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Mortgage-Backed Securities: What Went Wrong?

Written By:
April 26, 2011 at 6:38 PM

In late 2004, Business Week magazine named Lewis S. Ranieri one of the “greatest innovators of the past 75 years.” The American Securitization Form also awarded Mr. Ranieri the Distinguished Industry Service Award. Ranieri, a college dropout, worked his way up from the Salomon Brothers' mailroom to a job at the firm's mortgage desk. He conceived of the idea of packaging mortgages into categories of 2-, 5- and 10-year- bonds and selling them to investors. Mr. Ranieri created the term “securitizing” when asked about the process

Early Mortgage Backed Securities

In 1977, Salomon Brothers collaborated with the Bank of America to offer the public the first mortgage-backed securities. Besides selling bonds, Ranieri lobbied policy makers for legal and tax issues for three years. In addition, he worked with the White House Office of Policy Development of the Regan Administration to help create the Mortgage Backed Securities capital market. When Ranieri testified to Congress in 1984, he said that homeowners would gain access to low cost loans and would save a ½ percent on interest rates. He also stated that credit rating services would protect Mortgage Backed Securities investors.

Even Fannie Mae and Freddie Mac, which were originally schedule for elimination under Reagan's plan to deregulate the markets, received permission from HUD to start securitizing loans. However, these government-sponsored enterprises only purchased mortgage loans baked with 10 to 20 percent down payments and borrowers with reliable sources of income.

How Mortgage-Based Securities Work

Some people refer to Mortgage Backed Securities as “asset-backed securities” because the investment is backed by mortgaged properties. Another name, “mortgage pass through,” refers to the mortgage payments “passed through” to security owners. Initially, mortgages were “AAA” rated bonds and provided investors with appealing risk/return profiles. Banks categorized mortgages by the quality of the borrowers' credit-- subprime, Alt-a and prime. “Alt-a” means the borrowers' credit rating fell between sub-prime and prime. This is how the basic process works:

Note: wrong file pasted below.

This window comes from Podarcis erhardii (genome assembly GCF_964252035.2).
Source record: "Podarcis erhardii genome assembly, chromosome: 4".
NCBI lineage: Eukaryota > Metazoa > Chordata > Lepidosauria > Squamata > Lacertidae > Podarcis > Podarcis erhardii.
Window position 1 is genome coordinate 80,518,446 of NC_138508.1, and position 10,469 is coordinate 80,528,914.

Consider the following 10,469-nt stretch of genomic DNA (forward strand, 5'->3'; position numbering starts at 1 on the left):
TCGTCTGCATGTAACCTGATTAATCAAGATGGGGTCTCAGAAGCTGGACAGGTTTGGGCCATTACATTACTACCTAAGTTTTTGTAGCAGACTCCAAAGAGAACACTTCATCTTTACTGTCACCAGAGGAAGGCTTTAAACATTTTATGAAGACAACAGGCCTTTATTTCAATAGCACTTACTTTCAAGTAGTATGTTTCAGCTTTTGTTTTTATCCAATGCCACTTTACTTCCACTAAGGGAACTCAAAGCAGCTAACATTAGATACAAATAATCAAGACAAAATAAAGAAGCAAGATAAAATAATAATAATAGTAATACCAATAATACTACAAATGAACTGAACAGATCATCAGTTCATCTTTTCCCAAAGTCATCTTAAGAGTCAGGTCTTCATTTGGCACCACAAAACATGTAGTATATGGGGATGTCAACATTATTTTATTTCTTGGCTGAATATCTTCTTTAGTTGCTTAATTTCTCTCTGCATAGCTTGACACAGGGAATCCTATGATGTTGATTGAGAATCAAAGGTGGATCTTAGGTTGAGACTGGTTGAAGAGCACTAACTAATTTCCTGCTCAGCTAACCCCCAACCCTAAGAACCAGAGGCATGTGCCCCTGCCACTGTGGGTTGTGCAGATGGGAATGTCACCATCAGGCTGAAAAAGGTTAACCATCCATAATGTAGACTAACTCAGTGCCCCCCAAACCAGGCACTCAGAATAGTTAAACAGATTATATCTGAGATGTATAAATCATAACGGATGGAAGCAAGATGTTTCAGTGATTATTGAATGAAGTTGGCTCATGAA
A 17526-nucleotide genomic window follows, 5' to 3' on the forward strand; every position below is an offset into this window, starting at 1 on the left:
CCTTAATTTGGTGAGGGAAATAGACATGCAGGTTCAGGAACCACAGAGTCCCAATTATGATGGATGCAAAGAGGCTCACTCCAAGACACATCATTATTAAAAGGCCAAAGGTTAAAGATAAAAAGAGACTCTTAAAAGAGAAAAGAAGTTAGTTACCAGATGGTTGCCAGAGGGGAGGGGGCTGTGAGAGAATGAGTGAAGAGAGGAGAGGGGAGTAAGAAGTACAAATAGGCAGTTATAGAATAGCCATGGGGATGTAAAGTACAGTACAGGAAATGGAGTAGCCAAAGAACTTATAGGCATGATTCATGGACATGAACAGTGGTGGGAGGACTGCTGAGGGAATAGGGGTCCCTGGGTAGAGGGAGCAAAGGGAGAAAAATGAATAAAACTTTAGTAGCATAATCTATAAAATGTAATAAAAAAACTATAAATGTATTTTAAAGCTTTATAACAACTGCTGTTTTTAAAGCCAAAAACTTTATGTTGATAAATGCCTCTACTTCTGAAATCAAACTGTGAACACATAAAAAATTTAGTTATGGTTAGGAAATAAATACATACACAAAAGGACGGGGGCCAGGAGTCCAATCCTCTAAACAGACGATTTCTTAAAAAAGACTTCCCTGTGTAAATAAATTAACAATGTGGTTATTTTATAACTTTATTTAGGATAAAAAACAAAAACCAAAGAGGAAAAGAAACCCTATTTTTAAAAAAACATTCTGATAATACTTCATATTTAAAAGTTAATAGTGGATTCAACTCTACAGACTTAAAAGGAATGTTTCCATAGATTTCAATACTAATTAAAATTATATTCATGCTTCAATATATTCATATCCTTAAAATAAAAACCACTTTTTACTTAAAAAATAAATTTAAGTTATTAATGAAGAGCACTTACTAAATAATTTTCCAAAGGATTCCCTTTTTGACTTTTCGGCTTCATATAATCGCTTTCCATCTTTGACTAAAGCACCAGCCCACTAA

• Loan originators like banks, mortgage companies and savings and loans sell mortgages to investment banks, government, and quasi-governmental entities that pool the mortgages into a mortgage-backed security.
  • The investment bank sells shares of the Mortgage Backed Securities to investor by different bond classes and with various maturities.
  • The mortgage loans with the highest rated credit go into the “AAA” tranche. These loans have low risk and yield a lower return on the investment. The mortgage loans with the lowest rated credit go into the “Junk” tranche. These loans have the highest risk and offer the highest return.
  • Investors purchase tranches, which have varying degrees of risk and maturities.

Most MBSs consist mainly of long-term15- to 30-year fixed-rate mortgages. The investment products also include adjustable rate mortgages. Originally, Mortgage Backed Securities meant the investment had an “AAA” credit rating. Mortgage-backed securities guaranteed investors, including thrifts, banks, corporations, pension funds and insurance companies, timely cash flows --principal and interest -- payments from homeowners who made their monthly payments.

Leading to Government Bail Out

Shortly after involuntarily leaving Salomon Brothers in 1985, Ranieri stated in an interview complain to that instead of homeowners realizing the savings in the form of lower interest rates, sophisticated fund managers and investors realized substantial gains. A few years later, in response to concerns of banking regulators about “risky speculations” in the mortgage-backed securities market, Ranieri admitted that others could abuse his innovation. One of the major regulatory changes that occurred along the way to the meltdown that occurred in 2008 was the reduction of reserve requirement for each $100 of mortgage backed-securities from $10 to $2.

The investment bankers represented these securities to investors as safe for their portfolios. However, the state of the housing and job markets caused Mortgage Backed Securities to become exceptionally risky. Some investment banks repackage the securities into even riskier investments known as collateralized debt obligations. At some point, many Mortgage Backed Securities had little or no value. This is when Fannie Mae and Freddie Mac stepped in and purchase billions worth of theses securities during the crisis.

Mortgage Backed Securities Today

As of this article, very few private bankers issued Mortgage Backed Securities; most of the private market has dried up. Fannie Mae and Freddie Mac constitutes the bulk of the MBS market. It is difficult to estimate the value of the Mortgage Backed Securities market. However, mortgage-backed securities guaranteed by the government through Ginny, Fannie and Freddie approaches about $5 trillion. Some estimates puts the overall value of MBS in the tens of trillion of dollars when including more elaborate -- securities conceived from securities, such as credit swaps.

Many investors have ongoing litigation against the private invest banks that packaged and sold Mortgage Backed Securities. Just recently, Allstate insurance has filed litigation against Citigroup Inc. Deutsche Bank AG, JPMorgan Chase & Co and Credit Suisse Group. The primary charge contends that these firms “fraudulently” sold the home and auto insurer residential mortgage-backed securities.





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